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Author Topic: 3-truck Shay drivetrain and lubrication  (Read 2632 times)
SN711

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« on: September 30, 2014, 04:57:27 PM »

I am helping a local business get their Bachmann 3-truck Shay locomotive up and running again. My question: Is the tender supposed to connect (add power to) the drivetrain? The drive shaft is there and connected, but appears to freewheel. The front two trucks are directly connected to each other via the drive shaft. The tender is providing pulling power, but appears to be independent and the drive shaft to/from it is just for appearances. Is this the way it is supposed to be? And, if not, should it be an important issue?

They have used who-knows-what to terribly over lubricate it. I have watched the videos on how to properly lubricate everything, but are there any suggestions on how to clean up the greasy, oily mess before I do so?

Thanks for any advice you can give me!
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Kevin Strong


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« Reply #1 on: October 02, 2014, 01:41:57 AM »

The driveline on the side of the Shay is purely cosmetic. Each truck has its own motor which powers the wheels. One of the trucks (I forget which) provides power to the driveline so it moves with the locomotive. The other two trucks have no connection to it.

To clean up the greasy, oily mess, you can use any regular kitchen cleaner or something of that ilk.

Later,

K
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tac

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« Reply #2 on: October 02, 2014, 02:30:16 PM »

Kevin is right.  The power truck for the drive-line is the one under the cab - the other two are just along for the ride, so to speak.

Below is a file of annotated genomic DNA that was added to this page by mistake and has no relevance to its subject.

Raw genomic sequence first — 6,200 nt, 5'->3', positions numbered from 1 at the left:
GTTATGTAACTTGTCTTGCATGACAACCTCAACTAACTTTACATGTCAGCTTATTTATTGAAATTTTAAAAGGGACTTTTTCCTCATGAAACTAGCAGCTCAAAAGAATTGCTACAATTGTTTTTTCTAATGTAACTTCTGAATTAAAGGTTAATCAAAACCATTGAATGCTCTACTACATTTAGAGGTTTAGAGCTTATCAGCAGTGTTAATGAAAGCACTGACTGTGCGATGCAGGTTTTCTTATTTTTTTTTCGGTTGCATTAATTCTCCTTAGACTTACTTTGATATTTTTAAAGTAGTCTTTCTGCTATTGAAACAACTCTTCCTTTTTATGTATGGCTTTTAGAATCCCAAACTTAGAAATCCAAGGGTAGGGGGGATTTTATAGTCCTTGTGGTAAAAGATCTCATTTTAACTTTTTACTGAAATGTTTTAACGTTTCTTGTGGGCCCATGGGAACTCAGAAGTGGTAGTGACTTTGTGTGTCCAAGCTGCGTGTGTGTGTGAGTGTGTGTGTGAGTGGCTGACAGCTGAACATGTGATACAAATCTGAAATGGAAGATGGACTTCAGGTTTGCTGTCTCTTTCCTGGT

There is a pretty detailed régime of lubrication for this very complex locomotive, using LaBelle lubricants, that really needs to be paid close attention to to reduce long-term wear on all the many wiggly bits.  The DVD that comes in the packaging is THE handbook here.

tac
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SN711

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« Reply #3 on: October 03, 2014, 03:59:29 PM »

Thanks to both of you for the information. After checking the engine further, I see what you both are telling me - driveshaft is just for looks, except to actuate the piston rods. I did my best to lubricate all the bearings and gears, as the YouTube videos explained and the engine is up, running, and back in service! It pulls a consist of flatcars on an overhead track in a local feed store. I got tired of not seeing it run and volunteered for at least a year to help diagnose/fix problems they were having. Dust, track corrosion, and overlubricating were the culprits. Very gratifying to be able to solve the mystery and see positive results. Thanks again!

George
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Joe Zullo

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« Reply #4 on: October 04, 2014, 11:19:37 AM »

How about making a video of this setup? We'd love to see it in action.  Roll Eyes
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charon
G gauge since 1972


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« Reply #5 on: October 04, 2014, 12:25:41 PM »

George,
I'm with Joe, can you post a video or at least some pix of the train in action?
Thanks,
Chuck
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Mesquite Short Line
Joe Satnik


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« Reply #6 on: October 04, 2014, 06:22:50 PM »

Dear George,

I commend you for volunteering to help, and congratulate you on your success. 



Sincerely,

Joe Satnik

Perhaps someone handy could create a virtual medal with Bach-Man's image on it. 

He is, of course, the original model train trouble-shooting super-hero...
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If your loco is too heavy to lift, you'd better be able to ride in, on or behind it.
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